Do You Believe Marriage Is Hard?


Monday, 18 June 2007 at 5:00 am Pacific USA Time.

It’s June. Lots of people getting married this month. Over in my personal online journal, lots of friends and friends-of-friends complaining about their husbands. :) And the same thing always comes up. It’s almost like the only thing you need to say to someone who says that their marriage is going not that well at this time.

Marriage is hard. Marriage is tough. Marriage takes work.

I don’t believe it. I don’t believe it has to be hard or take work. I think that’s something that we keep telling ourselves so that we can NOT make any changes. After all, that’s all we heard growing up. Marriage is hard and takes work! So what kind of relationship seems perfectly poised for marriage? The hard one that takes work! We have NO expectation that marriage can be better than that. Growing up, was there ANYBODY who told us how GREAT it was to be married? How joyful it was? How it just kept getting better without even trying? Nope. So we all keep going with the message. We believe it and we spread it.

Seth Godin’s new book has a quote from the Declaration of Independence, but it’s fitting here:

All experience hath shewn that mankind are more disposed to suffer, while evils are sufferable, than to right themselves by abolishing the forms to which they are accustomed.

Exactly. We’ve all learned to lower our standards when it comes to marriage (and dating). To me, bad relationships take work. They’re hard. Man, they are tough. Good relationships just ARE. They’re good. Think about your best friend or sibling or that special non-spouse who’s been in your life for years. You don’t have to try to make that relationship work. No trying required. That person probably never demanded that you change. He/she probably never gave you a list of the things you have to start doing, stop doing, do more often, do less often, and do better so that he/she can be happier. You didn’t get dragged to a therapist to find out why you don’t get along better. You probably just have real care and a real connection. So it’s effortless. It isn’t hard and it doesn’t require work. I’ve never heard anybody say that friendship is hard and requires work. So what’s up with marriage?

For those who might write in and say that you don’t live with your best friend or great sibling, I say don’t live with the man or woman with whom you are having problems or may have problems. Use your best friendships as a standard. If the love, understanding, communication, and connection are there, living together won’t cause major problems.

I think people are marrying the wrong people because their standards are lower than their standards for "friend." I read friends’ journals, I talk to people, I see random people on TV. They all thought they’d get married and then he/she would change in ways that the other spouse wanted. Where did we get that idea? Who told us to marry someone who wasn’t exactly what we wanted but to keep hoping that they’ll change or pushing them to change? Who told us that our happiness relies on who someone else is, and that we should try to change their natural selves to placate us? Who the hell do we think we are trying to change others because we think our happiness depends on someone we "love" being different than the person we supposedly love?!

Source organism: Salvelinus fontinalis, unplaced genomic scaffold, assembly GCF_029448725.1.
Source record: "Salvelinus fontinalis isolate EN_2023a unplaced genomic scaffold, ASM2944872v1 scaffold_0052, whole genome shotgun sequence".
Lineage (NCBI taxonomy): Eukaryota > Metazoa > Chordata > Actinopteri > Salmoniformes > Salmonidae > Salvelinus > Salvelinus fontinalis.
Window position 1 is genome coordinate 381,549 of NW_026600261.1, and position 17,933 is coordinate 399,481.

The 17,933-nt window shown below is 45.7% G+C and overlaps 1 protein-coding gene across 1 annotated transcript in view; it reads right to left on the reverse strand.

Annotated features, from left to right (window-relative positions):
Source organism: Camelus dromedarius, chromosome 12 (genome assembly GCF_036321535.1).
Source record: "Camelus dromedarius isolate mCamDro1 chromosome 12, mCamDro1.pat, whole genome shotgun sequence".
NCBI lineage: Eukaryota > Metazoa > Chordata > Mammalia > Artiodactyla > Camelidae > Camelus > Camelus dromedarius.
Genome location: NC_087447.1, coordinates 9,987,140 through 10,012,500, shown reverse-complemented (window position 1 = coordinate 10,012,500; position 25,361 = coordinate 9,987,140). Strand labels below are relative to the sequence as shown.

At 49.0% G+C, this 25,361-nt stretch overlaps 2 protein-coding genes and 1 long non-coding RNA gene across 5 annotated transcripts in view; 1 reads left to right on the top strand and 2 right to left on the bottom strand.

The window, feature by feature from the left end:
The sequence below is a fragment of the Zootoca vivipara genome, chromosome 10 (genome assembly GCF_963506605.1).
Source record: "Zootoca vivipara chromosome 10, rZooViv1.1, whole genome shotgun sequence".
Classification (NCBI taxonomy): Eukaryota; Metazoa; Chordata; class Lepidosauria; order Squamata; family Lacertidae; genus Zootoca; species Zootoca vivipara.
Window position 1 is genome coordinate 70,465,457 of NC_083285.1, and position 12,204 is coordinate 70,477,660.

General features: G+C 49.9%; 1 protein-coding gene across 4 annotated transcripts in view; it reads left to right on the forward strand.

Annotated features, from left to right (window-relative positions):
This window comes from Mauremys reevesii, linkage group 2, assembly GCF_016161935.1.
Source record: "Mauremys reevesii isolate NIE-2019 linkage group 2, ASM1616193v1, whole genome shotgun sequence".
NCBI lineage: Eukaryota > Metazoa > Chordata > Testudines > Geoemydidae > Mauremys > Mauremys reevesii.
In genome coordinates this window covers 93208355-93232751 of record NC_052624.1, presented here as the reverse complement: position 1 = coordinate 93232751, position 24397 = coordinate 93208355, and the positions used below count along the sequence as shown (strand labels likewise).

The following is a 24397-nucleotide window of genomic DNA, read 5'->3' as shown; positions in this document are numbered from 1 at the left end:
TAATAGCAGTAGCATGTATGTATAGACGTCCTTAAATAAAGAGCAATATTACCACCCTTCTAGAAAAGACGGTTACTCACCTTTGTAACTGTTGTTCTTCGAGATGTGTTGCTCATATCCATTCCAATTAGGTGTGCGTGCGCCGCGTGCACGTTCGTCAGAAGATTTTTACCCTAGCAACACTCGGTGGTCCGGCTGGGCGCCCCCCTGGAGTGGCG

What if we told our children (and then each other) that marriage can be effortless… like those great friendships we have? What if we had grown up learning that the standard for who you marry was about having communication, understanding, support, and consistency even better than you have with your bestest friend? What if we lived by example? What if we CHOSE the person who fits that standard, and then taught our children that? What if we stopped telling our friends marriage is hard, which just creates marriage being hard?

Imagine that. Imagine a world where you marry someone who is a better friend than the best friend you’ve ever had. Why marry someone who isn’t and then blame it on "marriage"? Marriage is a word for the connection between two people. One that is hard, tough, and not going well may just not be the right match. It’s about standards, and I think it’s bad marketing that we’ve all learned (and then probably reinforced it with others) to marry below where our standards could be, and then bitch about marriage. It’s not marriage. It’s who we’re picking and how we see those relationships.


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Categories: That's Bad Marketing

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